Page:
Summer Idol (サマーアイドル, Samā Aidoru) Hatsune Miku
Kagamine Rin
OSTER project
ACUTE Hatsune Miku
Megurine Luka
Urbandonment (トリノコシティ, Torinoko Shiti) Hatsune Miku 40mP
What Do You Mean!? (どういうことなの!?, Dō Iu Koto Nano!?) Hatsune Miku Kuchibashi-P
Stay With Me MEIKO shu-tP
Hm? Ah, Yes. (え?あぁ、そう。, E? Ā, Sō.) Hatsune Miku Chouchou-P
Remote Controller (リモコン, Rimokon) Kagamine Rin
Kagamine Len
Ashes to Ashes (ハイハハイニ, Hai wa Hai ni) KAITO Tennen
FREELY TOMORROW Hatsune Miku Mitchie M
Monochrome∞Blue Sky (モノクロ∞ブルースカイ, Monokuro∞Burū Sukai) Hatsune Miku Noboru↑
Glasses (MEGANE, Megane) Megurine Luka Ultra-Noob
Kagamine HachiHachi Flower Fight (鏡音八八花合戦, Kagamine Hachi Hachi Hana Kassen) Kagamine Rin
Kagamine Len
World's End Dance Hall (ワールズエンド・ダンスホール, Wāruzu Endo Dansu Hōru) Hatsune Miku
Megurine Luka
The MMORPG Addict's Anthem (ネトゲ廃人シュプレヒコール, Netoge Haijin Shupurehikōru) Hatsune Miku Satsuki Ga Tenkomori
Nostalogic MEIKO Yuukiss
Nyanyanyanyanyanyanya! Hatsune Miku daniwell
ODDS&ENDS Hatsune Miku ryo
God-Tier Tune (神曲, Kami Kyoku) Hatsune Miku Anyuu-P
Black★Rock Shooter (ブラック★ロックシューター, Burakku★Rokku Shūtā) Hatsune Miku ryo
Negaposi*Continues (ネガポジ*コンティニューズ, Negapoji*Kontinyūzu) Hatsune Miku sasakure.UK
Sadistic.Music∞Factory Hatsune Miku cosMo
Continuing Dream (夢の続き, Yume no Tsuzuki) Hatsune Miku
Megurine Luka
Kagamine Rin
Kagamine Len
Dixie Flatline
World is Mine ~39's Giving Day Edition~ (ワールドイズマイン ~39's Giving Day Edition~, Wārudo Izu Main ~Sankusu Gibingu Dē Edishon~) Hatsune Miku ryo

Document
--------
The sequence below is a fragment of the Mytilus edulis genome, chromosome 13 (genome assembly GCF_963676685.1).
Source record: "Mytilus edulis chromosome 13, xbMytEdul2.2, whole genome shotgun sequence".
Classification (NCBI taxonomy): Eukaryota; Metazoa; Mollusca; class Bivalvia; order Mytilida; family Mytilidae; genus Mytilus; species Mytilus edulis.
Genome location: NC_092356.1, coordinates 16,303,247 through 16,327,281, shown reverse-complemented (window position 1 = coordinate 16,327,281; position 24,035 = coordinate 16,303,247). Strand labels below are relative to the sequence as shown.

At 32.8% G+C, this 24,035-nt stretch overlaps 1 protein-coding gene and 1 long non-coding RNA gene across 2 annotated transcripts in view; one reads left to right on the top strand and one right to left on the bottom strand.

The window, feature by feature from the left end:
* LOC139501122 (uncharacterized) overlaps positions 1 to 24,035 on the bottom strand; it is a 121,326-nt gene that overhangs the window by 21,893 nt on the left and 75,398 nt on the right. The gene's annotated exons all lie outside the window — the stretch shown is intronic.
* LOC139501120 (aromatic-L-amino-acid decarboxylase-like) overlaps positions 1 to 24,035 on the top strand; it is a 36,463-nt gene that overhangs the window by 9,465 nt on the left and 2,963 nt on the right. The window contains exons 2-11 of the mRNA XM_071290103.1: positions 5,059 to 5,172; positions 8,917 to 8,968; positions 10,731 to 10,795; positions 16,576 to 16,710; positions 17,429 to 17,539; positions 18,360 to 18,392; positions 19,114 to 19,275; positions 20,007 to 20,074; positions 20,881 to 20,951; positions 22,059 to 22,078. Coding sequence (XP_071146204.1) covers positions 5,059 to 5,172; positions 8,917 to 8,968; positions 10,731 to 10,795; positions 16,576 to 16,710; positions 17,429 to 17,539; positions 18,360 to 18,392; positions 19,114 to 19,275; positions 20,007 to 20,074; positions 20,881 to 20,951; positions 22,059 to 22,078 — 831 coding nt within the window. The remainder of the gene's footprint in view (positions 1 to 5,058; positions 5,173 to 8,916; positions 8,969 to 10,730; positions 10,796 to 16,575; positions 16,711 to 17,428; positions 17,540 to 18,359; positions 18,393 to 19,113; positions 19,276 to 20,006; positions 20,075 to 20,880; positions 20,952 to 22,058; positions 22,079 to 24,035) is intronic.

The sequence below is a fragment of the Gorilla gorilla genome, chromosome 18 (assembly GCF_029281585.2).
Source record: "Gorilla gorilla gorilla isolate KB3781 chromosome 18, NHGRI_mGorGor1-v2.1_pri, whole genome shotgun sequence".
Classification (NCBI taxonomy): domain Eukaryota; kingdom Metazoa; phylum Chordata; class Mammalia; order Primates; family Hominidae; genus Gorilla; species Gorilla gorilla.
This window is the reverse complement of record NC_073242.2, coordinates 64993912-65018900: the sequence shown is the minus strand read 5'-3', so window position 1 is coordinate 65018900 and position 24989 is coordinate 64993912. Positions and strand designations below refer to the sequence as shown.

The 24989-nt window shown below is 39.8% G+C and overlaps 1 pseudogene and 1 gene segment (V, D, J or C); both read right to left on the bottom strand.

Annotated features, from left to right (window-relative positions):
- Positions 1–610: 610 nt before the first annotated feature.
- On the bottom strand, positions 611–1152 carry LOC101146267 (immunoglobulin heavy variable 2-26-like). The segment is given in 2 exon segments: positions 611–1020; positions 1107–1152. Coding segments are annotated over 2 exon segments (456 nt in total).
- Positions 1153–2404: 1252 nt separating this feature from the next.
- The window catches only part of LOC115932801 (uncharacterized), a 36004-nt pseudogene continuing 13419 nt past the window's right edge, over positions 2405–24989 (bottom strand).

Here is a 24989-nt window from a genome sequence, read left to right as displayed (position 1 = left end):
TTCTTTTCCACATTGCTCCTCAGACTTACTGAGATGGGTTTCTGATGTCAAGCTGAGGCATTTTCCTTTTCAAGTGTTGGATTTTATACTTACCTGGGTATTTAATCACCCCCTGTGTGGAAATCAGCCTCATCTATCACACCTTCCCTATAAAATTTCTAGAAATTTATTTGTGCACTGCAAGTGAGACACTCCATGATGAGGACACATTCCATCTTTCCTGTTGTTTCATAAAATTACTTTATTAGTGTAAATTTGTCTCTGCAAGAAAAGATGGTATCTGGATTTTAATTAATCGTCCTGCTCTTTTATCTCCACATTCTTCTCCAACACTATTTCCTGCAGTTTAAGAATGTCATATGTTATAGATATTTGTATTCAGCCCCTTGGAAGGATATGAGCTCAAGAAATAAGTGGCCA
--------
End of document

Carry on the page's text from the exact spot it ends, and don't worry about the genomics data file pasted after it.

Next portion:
Miracle Paint (ミラクルペイント, Mirakuru Peinto) Hatsune Miku OSTER project
I'll Miku-Miku You♪ [For Reals] (みくみくにしてあげる♪【してやんよ】, Miku Miku ni Shite Ageru♪ [Shite Yan yo]) Hatsune Miku ika
Tokyo Teddy Bear (東京テディベア, Tōkyō Tedibea) Kagamine Rin Neru
1/6 – out of the gravity – ~39's Giving Day Edition~ Hatsune Miku Vocaliod-P
Vegetable Juice Special edition (ぽっぴっぽー Special edition, Poppippō Supesharu Edishon) Hatsune Miku
Toro (background dancer)
Kuro (background dancer)
Tell Your World[25] Hatsune Miku livetune
Dream-Eating Monochrome Baku (夢喰い白黒バク, Yumekui Shirokuro Baku) Kagamine Len Nem
Sweet Devil[25] Hatsune Miku Hachioji-P
Tokyo Teddy Bear (東京テディベア, Tōkyō Tedibea) Kagamine Rin Neru
Rin-chan Now! (リンちゃんなう!, Rin-chan Nau!) Hatsune Miku
Megurine Luka
Kagamine Rin (guest)
Senbonzakura (千本桜, Senbonzakura) Hatsune Miku
Kagamine Rin (guest)
Kagamine Len (guest)
Megurine Luka (guest)
KAITO (guest)
MEIKO (guest)
  • Songs with a light-blue background are returning songs from previous games.
  • Songs with a yellow background are songs only available in 'AR Live Mode' for the Vita and 'Live Stage Mode' for the PS3.
  • Songs with an orange background are DLC and must be purchased on the PlayStation Network to be played. (Japanese version only)